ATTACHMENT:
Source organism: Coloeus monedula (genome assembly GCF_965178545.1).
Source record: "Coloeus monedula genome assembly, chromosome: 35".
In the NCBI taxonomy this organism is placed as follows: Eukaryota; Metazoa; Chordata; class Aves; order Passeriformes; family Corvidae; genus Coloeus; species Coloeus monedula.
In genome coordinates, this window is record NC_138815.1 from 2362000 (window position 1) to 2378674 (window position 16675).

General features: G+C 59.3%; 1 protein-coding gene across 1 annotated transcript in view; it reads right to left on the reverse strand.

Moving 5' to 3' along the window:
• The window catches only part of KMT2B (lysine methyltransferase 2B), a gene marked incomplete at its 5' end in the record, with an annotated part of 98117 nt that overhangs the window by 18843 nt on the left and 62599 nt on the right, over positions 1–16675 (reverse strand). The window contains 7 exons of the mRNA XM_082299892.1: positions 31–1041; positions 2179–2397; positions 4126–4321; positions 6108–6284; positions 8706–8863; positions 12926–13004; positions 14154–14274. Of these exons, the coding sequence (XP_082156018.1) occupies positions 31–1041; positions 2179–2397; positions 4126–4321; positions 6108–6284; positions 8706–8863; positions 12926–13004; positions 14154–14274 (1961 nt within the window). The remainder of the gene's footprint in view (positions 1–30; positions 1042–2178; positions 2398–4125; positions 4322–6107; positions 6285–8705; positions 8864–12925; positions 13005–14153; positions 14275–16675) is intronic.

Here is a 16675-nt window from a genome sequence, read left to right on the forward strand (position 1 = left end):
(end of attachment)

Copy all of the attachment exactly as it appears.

Source organism: Coloeus monedula (genome assembly GCF_965178545.1).
Source record: "Coloeus monedula genome assembly, chromosome: 35".
In the NCBI taxonomy this organism is placed as follows: Eukaryota; Metazoa; Chordata; class Aves; order Passeriformes; family Corvidae; genus Coloeus; species Coloeus monedula.
In genome coordinates, this window is record NC_138815.1 from 2362000 (window position 1) to 2378674 (window position 16675).

General features: G+C 59.3%; 1 protein-coding gene across 1 annotated transcript in view; it reads right to left on the reverse strand.

Moving 5' to 3' along the window:
• The window catches only part of KMT2B (lysine methyltransferase 2B), a gene marked incomplete at its 5' end in the record, with an annotated part of 98117 nt that overhangs the window by 18843 nt on the left and 62599 nt on the right, over positions 1–16675 (reverse strand). The window contains 7 exons of the mRNA XM_082299892.1: positions 31–1041; positions 2179–2397; positions 4126–4321; positions 6108–6284; positions 8706–8863; positions 12926–13004; positions 14154–14274. Of these exons, the coding sequence (XP_082156018.1) occupies positions 31–1041; positions 2179–2397; positions 4126–4321; positions 6108–6284; positions 8706–8863; positions 12926–13004; positions 14154–14274 (1961 nt within the window). The remainder of the gene's footprint in view (positions 1–30; positions 1042–2178; positions 2398–4125; positions 4322–6107; positions 6285–8705; positions 8864–12925; positions 13005–14153; positions 14275–16675) is intronic.

Here is a 16675-nt window from a genome sequence, read left to right on the forward strand (position 1 = left end):